Heavy Rescue Tender (HRT)

You may not know what a heavy rescue vehicle is, or you may wonder how much water one carries. Whether you know lots or little about a Heavy Rescue Tender (HRT), you'll be sure to find out more here!

What an HRT is

The HRT is designed to deliver additional and specialist Road Traffic Collison (RTC) equipment to incidents. The equipment it provides is there to support what's already carried as standard by appliances. 

As well as this, they also carry wheels, axles and platforms that can quickly be made up into sleds. These sleds are capable of running on main railway lines, so bulky rescue equipment can be transported to less accessible locations in the event of a rail crash.

What it looks like


Where it's used

There are currently four HRTs in service. These are based at Glastonbury, Yeovil, Taunton and Middlemoor (Exeter).

They are in these locations for two reasons. Firstly, so that they can be close to the major road arteries entering and leaving the two counties. Secondly, to cover important road junctions within the counties.

How it's maintained

All vehicles and their equipment are maintained by the Fleet Maintenance team, who are based at one of four workshops throughout the two counties.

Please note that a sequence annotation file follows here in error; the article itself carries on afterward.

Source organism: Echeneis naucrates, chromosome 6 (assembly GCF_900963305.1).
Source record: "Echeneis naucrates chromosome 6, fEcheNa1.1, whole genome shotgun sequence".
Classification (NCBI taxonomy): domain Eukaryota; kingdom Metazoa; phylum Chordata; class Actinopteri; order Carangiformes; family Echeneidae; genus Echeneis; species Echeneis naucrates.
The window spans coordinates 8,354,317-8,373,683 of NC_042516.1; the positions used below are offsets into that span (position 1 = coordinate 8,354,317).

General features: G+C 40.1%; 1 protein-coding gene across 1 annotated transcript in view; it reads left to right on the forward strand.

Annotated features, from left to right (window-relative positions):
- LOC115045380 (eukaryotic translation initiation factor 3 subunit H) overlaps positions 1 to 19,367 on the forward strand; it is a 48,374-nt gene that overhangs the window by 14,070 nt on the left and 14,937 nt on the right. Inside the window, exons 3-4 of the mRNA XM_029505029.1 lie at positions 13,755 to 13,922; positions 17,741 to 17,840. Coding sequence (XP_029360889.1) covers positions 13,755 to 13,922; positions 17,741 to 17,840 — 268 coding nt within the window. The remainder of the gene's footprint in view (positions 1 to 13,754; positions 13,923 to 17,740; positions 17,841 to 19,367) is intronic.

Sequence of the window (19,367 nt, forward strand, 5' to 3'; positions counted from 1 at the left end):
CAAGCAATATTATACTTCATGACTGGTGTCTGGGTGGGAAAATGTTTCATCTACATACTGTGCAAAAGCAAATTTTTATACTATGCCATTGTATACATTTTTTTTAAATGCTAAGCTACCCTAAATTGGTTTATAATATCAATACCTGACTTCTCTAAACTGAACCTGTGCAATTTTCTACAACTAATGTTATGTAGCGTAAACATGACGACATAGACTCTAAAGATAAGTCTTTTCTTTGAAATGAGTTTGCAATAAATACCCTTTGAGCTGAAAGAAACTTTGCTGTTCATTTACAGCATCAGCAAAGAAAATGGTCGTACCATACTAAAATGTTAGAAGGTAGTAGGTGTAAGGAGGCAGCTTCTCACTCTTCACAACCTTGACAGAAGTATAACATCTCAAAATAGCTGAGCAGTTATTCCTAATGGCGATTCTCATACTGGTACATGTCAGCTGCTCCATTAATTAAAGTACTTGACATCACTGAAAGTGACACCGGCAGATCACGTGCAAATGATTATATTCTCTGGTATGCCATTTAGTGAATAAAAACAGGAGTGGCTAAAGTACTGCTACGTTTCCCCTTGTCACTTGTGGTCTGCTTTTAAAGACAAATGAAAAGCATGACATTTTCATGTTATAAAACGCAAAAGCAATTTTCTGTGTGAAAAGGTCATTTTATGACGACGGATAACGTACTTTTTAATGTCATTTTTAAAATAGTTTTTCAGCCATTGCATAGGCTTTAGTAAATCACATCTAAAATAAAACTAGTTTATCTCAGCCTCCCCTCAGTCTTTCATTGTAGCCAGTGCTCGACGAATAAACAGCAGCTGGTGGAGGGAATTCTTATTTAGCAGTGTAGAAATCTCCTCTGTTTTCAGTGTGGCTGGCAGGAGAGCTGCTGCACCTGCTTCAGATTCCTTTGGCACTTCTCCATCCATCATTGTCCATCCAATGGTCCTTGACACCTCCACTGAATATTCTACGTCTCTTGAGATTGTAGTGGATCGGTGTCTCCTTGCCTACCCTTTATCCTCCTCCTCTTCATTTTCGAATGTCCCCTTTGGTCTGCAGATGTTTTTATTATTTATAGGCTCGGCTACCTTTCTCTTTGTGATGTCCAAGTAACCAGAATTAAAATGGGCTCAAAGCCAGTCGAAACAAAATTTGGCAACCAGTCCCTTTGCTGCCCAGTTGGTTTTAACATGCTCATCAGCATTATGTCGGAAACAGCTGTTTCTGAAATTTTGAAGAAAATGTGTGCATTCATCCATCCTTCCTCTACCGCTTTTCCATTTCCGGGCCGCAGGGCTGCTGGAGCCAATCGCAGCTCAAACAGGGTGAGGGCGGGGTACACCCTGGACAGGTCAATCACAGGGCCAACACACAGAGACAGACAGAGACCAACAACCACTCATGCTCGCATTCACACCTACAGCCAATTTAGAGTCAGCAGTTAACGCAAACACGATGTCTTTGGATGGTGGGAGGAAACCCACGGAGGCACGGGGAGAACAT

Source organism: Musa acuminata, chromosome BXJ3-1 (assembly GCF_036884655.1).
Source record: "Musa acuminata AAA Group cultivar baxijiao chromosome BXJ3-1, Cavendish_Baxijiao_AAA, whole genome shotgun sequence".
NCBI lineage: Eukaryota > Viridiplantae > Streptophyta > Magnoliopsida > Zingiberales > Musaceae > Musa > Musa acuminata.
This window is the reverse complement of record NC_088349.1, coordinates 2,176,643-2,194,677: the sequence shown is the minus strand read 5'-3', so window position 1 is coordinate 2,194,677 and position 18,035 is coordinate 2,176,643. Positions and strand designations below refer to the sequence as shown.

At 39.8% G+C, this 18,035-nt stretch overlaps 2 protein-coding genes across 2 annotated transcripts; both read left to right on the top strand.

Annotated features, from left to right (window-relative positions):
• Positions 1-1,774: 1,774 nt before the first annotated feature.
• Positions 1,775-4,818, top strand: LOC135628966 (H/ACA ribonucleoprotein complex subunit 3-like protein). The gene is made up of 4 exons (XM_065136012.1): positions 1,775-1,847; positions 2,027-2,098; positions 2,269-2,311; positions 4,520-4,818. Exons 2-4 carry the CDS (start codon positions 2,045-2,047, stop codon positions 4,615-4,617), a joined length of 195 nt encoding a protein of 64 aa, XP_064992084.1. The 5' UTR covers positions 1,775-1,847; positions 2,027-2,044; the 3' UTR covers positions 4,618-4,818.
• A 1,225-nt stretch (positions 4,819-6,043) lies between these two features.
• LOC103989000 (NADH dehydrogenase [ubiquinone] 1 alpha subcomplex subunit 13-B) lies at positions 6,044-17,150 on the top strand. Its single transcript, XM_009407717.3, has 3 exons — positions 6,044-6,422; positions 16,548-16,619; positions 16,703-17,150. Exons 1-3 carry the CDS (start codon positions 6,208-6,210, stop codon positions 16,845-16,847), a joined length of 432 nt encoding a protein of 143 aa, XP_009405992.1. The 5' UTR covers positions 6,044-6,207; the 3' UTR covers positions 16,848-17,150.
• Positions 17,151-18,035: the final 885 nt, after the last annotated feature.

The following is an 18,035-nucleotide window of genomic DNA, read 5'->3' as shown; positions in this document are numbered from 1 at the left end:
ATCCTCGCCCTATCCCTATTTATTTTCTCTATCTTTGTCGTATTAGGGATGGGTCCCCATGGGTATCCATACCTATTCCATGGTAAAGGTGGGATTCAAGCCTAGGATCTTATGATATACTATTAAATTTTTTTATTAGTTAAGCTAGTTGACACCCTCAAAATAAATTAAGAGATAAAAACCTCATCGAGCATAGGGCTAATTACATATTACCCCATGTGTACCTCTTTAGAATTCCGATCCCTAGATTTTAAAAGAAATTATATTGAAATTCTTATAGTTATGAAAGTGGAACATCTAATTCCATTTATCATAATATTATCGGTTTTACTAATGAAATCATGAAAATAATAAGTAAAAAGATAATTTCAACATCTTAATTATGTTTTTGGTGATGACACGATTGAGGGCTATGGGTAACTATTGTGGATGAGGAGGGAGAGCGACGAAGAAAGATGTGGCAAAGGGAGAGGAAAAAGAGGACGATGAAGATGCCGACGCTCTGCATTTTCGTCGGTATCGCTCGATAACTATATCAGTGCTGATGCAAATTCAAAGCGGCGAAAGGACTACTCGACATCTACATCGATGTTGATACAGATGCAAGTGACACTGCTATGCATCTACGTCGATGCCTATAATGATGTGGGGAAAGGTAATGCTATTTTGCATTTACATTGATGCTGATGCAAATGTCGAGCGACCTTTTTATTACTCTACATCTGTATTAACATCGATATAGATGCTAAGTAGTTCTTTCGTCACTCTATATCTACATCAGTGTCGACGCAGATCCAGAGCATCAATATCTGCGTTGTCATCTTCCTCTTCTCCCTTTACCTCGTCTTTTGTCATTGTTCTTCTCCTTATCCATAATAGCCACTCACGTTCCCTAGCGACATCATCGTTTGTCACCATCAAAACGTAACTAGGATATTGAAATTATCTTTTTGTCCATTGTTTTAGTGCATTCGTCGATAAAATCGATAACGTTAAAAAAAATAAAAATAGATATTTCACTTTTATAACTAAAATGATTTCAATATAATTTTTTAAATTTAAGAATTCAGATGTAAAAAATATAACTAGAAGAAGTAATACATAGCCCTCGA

The only exceptions to this are the vehicle's communications systems (radio or mobile data links) which are maintained by the Communications department, which is based at Service Headquarters.

The main winch is also inspected annually by a qualified external contractor. This is to ensure compliance with legislation (LOLER).


People who crew the vehicle

An OIC (which stands for Officer-In-Charge), a driver and one other member of the crew.

Operators are supported by the crew members from other attending fire appliances.


Equipment on the vehicle

  • The vehicle is fitted and driven by a heavy-duty winch. When used at the front of the vehicle, it provides a single line pulling power of 3.5 tonnes. When used at the back, it provides 7 tonnes.
  • Roof mounted high-intensity flood and spotlights. These provide scene lighting on the areas immediately around the vehicle when at a roadside location.  
  • A wide range of RTC equipment, jacking, access and stabilising tools and access platforms for working at height.

The different types

  • Mercedes/Saxon.







2.72m (2.4m with the windows closed).




Gross weight


14 tonnes.